Both Dodd and Frank are retiring with full pensions, but the same cannot be said about the public law with their names on it. As of September 21, 2012, about as many Dodd-Frank rules have been proposed as there are mortgages backing those mortgage-bonds the Fed is buying. According to a review by New York law firm Davis Polk (as of September 4, 2012):

    • Of the 398 total Dodd-Frank rulemaking requirements:
      • 131 (32.9%) have final rules
      • 135 (33.9%) have proposed rules
      • 132 (33.2%) have not yet been proposed
    • Of the 247 rulemaking deadlines that have passed:

    So far as I was concerned, the only actual success of Dodd-Frank came from an amendment which required the Federal Reserve to disclose exactly to whom they gave the bailout money  – information on 21,000 transactions valued at $16 trillion that Fox News, Bloomberg and Rolling Stone Magazine sued to get after the Chairman and Vice Chairman of the Fed refused to reply to questions from Congress. Turns out the Fed officials went from sins of omission to sins of commission – Bloomberg reported in December that they hid billions of dollars in loans from the mandated reports. Despite now knowing that the Federal Reserve is giving money to unregulated companies with no means of retrieving it, the U.S. public – outside of a faithful few Occupy Wall Street protestors still out there – have failed to notice or react. Hence, nothing has changed that would prevent a repeat of the events that precipitated the 2008 bailouts from occurring again tomorrow.

    “But wait! That’s not all!” as they say in late-night TV infomercials. More than ignoring the law, more than delaying the reforms, Wall Street is now actively working to get new laws written to exempt themselves from Dodd-Frank – which, we thought, was specifically written to reform their activities. On September 19, H.R. 2827 was passed by Congress to exempt from any Dodd–Frank rulemaking the very activity that is bankrupting some US cities and states and counties.

    The law they are now exempted from is the one that would require them to accept legal responsibility for putting the best interests of the municipalities and taxpayers first – a blanket requirement for fiduciary duty that already exists but is consistently ignored by the “survivors of Wall Street survivors of the financial crisis” as they are called by William D. Cohan, author of the New York Times bestseller House of Cards: A Tale of Hubris and Wretched Excess on Wall Street. Cohan emphasizes that bribing clients like Jefferson County is not new – although it seems evident that the problem may be more wide spread now than ever before in US history. Jefferson County (AL) may be the best known – bankruptcy followed on the heels of bribes and billions of dollars worth of toxic swap deals. The Wall Street banks not only bribe officials to commit municipal taxpayers to financial obligations they can never repay, they also pay competing banks so they can charge higher fees and interest rates. This breaches the simple trust you are entitled to expect even from used car salesmen (in states with “Lemon Laws”) – but no such protection is afforded anyone who has to deal with Wall Street.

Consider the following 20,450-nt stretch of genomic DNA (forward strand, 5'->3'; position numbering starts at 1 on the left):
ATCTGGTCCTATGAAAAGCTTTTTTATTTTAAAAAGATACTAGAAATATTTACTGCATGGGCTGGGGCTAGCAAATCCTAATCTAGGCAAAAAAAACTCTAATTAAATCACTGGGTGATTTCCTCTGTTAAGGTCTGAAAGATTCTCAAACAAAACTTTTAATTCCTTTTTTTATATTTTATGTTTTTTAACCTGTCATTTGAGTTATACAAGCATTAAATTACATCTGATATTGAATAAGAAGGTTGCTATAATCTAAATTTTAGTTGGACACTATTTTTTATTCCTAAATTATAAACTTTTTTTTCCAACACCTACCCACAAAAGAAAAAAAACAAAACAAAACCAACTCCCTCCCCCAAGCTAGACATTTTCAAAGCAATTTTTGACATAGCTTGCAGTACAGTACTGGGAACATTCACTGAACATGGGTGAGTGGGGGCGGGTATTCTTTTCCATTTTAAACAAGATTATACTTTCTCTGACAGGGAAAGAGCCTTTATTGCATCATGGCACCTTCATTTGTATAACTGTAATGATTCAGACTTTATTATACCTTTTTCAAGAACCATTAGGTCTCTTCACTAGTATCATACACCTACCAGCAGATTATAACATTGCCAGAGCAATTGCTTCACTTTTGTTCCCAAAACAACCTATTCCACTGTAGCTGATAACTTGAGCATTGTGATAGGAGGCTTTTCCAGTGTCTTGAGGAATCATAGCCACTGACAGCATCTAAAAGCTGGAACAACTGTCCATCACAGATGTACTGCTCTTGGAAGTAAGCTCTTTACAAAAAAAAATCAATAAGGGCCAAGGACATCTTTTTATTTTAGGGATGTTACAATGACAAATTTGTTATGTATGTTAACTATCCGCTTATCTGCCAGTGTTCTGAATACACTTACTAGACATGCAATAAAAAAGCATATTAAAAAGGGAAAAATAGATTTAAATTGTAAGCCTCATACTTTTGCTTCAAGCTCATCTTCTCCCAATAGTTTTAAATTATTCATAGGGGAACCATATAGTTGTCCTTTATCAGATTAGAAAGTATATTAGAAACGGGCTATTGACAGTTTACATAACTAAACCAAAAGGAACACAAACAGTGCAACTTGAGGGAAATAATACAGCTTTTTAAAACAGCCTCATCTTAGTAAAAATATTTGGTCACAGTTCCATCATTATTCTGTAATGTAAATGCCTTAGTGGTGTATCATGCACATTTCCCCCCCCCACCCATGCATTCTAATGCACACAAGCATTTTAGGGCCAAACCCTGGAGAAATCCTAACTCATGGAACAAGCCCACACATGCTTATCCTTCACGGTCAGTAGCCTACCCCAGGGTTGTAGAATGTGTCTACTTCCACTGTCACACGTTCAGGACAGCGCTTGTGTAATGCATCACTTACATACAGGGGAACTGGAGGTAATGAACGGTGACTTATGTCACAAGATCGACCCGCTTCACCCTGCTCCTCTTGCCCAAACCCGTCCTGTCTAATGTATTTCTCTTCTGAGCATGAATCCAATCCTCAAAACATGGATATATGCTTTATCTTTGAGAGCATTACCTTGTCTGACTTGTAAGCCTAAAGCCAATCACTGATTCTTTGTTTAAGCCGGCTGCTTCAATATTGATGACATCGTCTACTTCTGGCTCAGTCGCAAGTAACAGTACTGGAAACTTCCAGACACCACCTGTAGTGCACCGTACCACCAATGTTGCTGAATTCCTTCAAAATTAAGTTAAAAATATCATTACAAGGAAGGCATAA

In the end, we are all required to deal with Wall Street. This is a danger more real, and more imminent, than anything the world may ever have faced. It is as if we have been told that an asteroid the size of Texas is barreling toward Earth and Ben Bernanke hit the button that launched the nuke --- that missed. It’s still coming. Wall Street remains unreformed and consumers of financial services remain unprotected.

    Susanne Trimbath, Ph.D. is CEO and Chief Economist of STP Advisory Services. Dr. Trimbath’s credits include appearances on national television and radio programs and the Emmy® Award nominated Bloomberg report Phantom Shares. She appears in four documentaries on the financial crisis, including Stock Shock: the Rise of Sirius XM and Collapse of Wall Street Ethics and the newly released Wall Street Conspiracy. Dr. Trimbath was formerly Senior Research Economist at the Milken Institute. She served as Senior Advisor on United States Agency for International Development capital markets projects in Russia, Romania and Ukraine. Dr. Trimbath teaches graduate and undergraduate finance and economics.